Advising

Research areas

I work on pure math problems that arise in quantum information. This means that I spend a lot of time thinking about quantum information theory, and also a lot of time deep in the technical details of different subjects in pure math. A wide range of pure math subjects can come up, including operator algebras, Lie theory and representation theory, topology, algebraic and symplectic geometry, and combinatorial group theory. If you're interested in pursuing this type of research, feel free to get in touch. I'm currently looking for graduate students, and I also supervise undergraduate research as time permits.

Grad studies

Information on graduate studies at IQC can be found here. To apply to graduate studies at IQC, you must apply through a university department. The best way to determine what department you should apply through is to look at the potential supervisors in each department. If you're interested in working with me, you should apply through my home department, which is Pure Math. Note that, unlike some of the other departments at Waterloo, Pure Math does not have a distinct quantum information graduate program, but you can be a member of IQC as long as your supervisor is an IQC member.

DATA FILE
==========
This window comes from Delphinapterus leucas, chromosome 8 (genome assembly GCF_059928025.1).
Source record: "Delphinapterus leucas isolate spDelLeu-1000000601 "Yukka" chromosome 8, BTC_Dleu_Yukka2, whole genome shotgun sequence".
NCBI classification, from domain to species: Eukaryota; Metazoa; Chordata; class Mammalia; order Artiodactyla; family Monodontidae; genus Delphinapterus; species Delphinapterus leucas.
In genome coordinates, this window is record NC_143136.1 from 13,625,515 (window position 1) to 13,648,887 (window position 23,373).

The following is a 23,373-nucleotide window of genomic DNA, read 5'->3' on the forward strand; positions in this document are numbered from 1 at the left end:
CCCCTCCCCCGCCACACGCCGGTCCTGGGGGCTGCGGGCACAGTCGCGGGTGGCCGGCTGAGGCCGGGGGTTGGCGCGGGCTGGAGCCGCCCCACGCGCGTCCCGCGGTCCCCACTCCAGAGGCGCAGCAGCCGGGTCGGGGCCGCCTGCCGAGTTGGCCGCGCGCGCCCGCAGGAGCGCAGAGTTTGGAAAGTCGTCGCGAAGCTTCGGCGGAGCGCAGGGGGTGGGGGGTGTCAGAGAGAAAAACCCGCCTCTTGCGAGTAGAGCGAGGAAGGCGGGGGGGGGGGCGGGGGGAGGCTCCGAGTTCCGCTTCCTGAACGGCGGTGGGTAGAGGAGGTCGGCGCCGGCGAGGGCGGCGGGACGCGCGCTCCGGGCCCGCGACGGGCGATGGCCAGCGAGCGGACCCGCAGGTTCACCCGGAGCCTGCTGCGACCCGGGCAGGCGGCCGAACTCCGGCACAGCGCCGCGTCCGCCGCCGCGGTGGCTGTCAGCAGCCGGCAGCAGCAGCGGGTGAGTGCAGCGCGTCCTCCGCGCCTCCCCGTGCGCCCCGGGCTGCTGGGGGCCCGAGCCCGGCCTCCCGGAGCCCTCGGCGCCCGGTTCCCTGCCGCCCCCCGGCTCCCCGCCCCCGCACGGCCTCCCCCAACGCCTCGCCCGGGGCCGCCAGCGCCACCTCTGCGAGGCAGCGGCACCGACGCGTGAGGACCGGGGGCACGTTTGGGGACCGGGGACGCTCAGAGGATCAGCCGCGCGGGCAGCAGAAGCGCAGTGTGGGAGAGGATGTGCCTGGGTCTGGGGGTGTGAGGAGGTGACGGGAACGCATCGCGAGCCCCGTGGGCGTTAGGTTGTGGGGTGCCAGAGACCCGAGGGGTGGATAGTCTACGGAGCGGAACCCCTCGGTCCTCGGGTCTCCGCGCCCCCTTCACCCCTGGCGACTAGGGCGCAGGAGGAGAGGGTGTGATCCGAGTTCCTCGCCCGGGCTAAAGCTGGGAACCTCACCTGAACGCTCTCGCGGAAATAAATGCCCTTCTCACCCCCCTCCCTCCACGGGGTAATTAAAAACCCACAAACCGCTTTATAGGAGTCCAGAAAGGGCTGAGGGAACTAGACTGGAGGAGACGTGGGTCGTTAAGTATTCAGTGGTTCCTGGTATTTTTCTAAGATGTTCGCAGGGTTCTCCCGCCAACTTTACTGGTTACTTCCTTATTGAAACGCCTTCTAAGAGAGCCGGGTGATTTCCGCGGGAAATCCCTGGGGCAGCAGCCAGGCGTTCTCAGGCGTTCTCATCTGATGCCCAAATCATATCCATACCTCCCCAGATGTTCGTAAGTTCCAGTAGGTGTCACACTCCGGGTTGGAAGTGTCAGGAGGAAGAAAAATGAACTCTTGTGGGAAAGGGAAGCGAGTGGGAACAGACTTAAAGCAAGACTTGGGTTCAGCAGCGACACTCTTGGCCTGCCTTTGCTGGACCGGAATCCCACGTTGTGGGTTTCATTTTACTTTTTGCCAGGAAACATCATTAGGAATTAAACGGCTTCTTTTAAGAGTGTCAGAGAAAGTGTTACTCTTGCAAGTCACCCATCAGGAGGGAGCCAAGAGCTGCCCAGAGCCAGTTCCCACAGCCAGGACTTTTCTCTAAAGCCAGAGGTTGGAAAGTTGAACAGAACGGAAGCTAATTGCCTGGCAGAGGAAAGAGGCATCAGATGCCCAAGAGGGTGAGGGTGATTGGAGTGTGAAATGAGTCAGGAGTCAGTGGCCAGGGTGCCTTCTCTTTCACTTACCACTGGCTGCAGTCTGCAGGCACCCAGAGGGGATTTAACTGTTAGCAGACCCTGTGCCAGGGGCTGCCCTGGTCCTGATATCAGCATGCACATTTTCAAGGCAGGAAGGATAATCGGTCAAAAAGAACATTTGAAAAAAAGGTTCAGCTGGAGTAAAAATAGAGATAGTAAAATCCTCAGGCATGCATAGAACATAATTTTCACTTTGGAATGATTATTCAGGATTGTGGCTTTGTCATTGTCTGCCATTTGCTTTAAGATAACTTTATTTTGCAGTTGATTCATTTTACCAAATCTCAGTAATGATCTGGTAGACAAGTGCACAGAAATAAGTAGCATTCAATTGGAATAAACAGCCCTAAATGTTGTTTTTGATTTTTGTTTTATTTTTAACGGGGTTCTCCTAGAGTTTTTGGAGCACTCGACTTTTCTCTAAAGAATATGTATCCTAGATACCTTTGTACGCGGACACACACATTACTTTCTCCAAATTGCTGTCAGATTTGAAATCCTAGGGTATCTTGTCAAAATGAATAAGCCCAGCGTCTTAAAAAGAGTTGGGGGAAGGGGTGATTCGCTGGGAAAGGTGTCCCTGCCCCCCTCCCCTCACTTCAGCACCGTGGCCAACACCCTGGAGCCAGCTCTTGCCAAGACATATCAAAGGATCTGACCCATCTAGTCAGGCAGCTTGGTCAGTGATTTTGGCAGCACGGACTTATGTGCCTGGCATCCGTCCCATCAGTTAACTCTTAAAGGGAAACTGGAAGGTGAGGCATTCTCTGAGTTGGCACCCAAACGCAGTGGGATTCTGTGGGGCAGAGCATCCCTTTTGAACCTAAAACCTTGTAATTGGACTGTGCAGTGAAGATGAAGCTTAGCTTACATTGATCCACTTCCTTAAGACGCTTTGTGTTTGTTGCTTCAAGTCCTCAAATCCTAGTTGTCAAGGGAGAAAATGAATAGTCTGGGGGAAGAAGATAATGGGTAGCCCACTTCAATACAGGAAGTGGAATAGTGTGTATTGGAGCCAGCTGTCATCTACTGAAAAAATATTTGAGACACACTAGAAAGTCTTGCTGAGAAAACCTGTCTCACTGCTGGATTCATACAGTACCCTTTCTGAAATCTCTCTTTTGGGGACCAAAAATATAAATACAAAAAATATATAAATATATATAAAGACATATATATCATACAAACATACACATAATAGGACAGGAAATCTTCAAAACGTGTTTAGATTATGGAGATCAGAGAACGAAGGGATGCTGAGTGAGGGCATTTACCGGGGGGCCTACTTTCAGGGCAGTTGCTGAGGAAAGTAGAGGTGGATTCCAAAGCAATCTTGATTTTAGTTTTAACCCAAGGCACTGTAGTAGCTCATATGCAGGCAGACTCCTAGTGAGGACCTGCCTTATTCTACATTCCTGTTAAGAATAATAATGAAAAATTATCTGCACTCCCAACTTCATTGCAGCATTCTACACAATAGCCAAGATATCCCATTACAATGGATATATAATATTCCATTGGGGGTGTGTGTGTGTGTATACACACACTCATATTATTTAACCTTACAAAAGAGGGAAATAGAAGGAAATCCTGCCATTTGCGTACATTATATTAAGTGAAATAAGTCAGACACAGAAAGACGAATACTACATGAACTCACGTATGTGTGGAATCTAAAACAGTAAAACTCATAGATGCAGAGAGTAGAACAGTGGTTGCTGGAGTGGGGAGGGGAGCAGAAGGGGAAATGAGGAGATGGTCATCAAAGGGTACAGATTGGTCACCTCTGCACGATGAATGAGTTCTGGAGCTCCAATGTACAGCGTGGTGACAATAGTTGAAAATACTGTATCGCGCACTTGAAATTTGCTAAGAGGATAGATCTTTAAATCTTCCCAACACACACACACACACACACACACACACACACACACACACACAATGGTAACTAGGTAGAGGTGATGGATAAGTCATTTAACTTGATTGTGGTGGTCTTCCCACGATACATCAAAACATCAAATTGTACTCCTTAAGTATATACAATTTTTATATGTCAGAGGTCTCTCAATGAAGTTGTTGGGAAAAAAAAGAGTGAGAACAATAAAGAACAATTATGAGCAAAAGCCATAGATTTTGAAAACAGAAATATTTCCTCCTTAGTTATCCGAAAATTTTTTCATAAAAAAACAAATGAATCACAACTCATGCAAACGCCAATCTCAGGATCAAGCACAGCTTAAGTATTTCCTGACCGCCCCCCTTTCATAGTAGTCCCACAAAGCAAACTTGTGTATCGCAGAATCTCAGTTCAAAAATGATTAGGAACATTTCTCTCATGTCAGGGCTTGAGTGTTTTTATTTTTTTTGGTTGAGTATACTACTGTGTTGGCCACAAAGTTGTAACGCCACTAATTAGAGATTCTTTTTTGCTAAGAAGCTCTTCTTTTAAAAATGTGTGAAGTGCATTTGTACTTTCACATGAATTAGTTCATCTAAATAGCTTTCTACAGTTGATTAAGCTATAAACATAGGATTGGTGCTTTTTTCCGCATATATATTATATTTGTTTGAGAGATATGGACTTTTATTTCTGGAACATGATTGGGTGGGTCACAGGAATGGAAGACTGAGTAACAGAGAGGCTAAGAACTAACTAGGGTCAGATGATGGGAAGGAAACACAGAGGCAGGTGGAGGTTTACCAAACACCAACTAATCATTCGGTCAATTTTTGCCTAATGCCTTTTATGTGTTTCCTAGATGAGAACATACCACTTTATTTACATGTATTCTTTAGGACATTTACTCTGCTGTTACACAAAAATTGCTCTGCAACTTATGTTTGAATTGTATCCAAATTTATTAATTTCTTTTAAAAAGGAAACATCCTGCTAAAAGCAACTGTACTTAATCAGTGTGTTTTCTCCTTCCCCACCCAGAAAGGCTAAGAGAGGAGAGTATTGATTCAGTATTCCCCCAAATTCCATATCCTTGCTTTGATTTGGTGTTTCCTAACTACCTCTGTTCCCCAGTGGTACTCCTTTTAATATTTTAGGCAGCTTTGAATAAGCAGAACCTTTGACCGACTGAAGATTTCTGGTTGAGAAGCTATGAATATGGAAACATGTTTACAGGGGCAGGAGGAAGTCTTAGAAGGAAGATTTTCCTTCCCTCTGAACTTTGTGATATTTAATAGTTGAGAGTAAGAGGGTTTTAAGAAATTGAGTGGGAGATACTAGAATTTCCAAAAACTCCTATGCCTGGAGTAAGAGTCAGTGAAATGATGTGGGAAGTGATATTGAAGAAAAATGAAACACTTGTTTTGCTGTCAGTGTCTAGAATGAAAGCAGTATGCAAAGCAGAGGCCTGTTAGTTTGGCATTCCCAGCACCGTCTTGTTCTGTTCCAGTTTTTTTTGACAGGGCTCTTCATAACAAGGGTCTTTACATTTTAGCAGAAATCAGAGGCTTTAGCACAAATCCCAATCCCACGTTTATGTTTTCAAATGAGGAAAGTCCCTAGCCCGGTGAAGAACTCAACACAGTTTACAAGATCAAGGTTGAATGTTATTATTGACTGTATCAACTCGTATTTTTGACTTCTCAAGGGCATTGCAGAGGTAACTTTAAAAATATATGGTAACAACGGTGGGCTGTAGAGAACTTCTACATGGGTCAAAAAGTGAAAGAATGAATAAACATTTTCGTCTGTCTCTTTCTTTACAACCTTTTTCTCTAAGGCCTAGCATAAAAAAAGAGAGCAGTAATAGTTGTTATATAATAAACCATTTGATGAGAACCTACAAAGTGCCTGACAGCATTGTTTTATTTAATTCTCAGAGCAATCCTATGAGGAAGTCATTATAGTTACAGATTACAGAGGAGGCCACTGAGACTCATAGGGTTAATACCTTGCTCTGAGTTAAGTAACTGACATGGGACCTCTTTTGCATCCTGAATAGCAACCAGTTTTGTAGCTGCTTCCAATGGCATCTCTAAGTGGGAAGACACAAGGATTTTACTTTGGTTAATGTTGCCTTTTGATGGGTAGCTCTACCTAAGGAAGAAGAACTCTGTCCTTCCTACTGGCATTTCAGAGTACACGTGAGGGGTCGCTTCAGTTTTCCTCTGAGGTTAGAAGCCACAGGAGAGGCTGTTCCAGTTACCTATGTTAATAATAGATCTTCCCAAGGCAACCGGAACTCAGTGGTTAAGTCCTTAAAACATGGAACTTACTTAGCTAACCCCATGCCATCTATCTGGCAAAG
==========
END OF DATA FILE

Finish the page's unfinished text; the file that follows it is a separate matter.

Undergraduate research

There's a variety of ways to get involved with research at Waterloo as an undergraduate, especially if you're a Waterloo student. Both IQC and Pure Math have formal URA programs, see here and here. If you're contacting me about potential URA opportunities, it's helpful if you include a transcript and/or CV (an unofficial transcript is fine). Research in my area does require some mathematical background; for instance, a course in abstract algebra is a good starting point.

Contact me

If you have questions about anything above, you're welcome to send me an email. I try to answer all of the student emails I receive, although I'm not always successful. The best way to get a response is to make sure that your email is personalized (no form letters) and relevant to my research area.